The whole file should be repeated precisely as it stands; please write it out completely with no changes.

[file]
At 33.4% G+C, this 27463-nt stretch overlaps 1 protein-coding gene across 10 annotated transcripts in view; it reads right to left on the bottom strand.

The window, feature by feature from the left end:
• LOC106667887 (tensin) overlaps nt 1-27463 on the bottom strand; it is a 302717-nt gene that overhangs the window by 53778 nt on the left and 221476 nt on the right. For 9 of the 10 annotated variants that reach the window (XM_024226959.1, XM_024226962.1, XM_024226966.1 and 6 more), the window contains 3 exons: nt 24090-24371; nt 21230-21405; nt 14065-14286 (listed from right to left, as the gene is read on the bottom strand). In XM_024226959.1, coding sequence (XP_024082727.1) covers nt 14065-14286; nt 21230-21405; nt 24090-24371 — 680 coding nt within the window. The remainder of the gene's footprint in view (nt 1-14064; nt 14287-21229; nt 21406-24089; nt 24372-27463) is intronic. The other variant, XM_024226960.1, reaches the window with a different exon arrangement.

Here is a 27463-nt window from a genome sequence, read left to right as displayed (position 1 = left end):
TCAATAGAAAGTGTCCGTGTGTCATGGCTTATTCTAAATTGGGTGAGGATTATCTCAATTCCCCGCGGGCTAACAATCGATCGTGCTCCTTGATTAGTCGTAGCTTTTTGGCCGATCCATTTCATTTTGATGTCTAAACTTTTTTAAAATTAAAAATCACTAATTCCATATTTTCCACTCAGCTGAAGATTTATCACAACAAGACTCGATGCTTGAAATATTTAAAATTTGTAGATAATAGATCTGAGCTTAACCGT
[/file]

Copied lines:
At 33.4% G+C, this 27463-nt stretch overlaps 1 protein-coding gene across 10 annotated transcripts in view; it reads right to left on the bottom strand.

The window, feature by feature from the left end:
• LOC106667887 (tensin) overlaps nt 1-27463 on the bottom strand; it is a 302717-nt gene that overhangs the window by 53778 nt on the left and 221476 nt on the right. For 9 of the 10 annotated variants that reach the window (XM_024226959.1, XM_024226962.1, XM_024226966.1 and 6 more), the window contains 3 exons: nt 24090-24371; nt 21230-21405; nt 14065-14286 (listed from right to left, as the gene is read on the bottom strand). In XM_024226959.1, coding sequence (XP_024082727.1) covers nt 14065-14286; nt 21230-21405; nt 24090-24371 — 680 coding nt within the window. The remainder of the gene's footprint in view (nt 1-14064; nt 14287-21229; nt 21406-24089; nt 24372-27463) is intronic. The other variant, XM_024226960.1, reaches the window with a different exon arrangement.

Here is a 27463-nt window from a genome sequence, read left to right as displayed (position 1 = left end):
TCAATAGAAAGTGTCCGTGTGTCATGGCTTATTCTAAATTGGGTGAGGATTATCTCAATTCCCCGCGGGCTAACAATCGATCGTGCTCCTTGATTAGTCGTAGCTTTTTGGCCGATCCATTTCATTTTGATGTCTAAACTTTTTTAAAATTAAAAATCACTAATTCCATATTTTCCACTCAGCTGAAGATTTATCACAACAAGACTCGATGCTTGAAATATTTAAAATTTGTAGATAATAGATCTGAGCTTAACCGT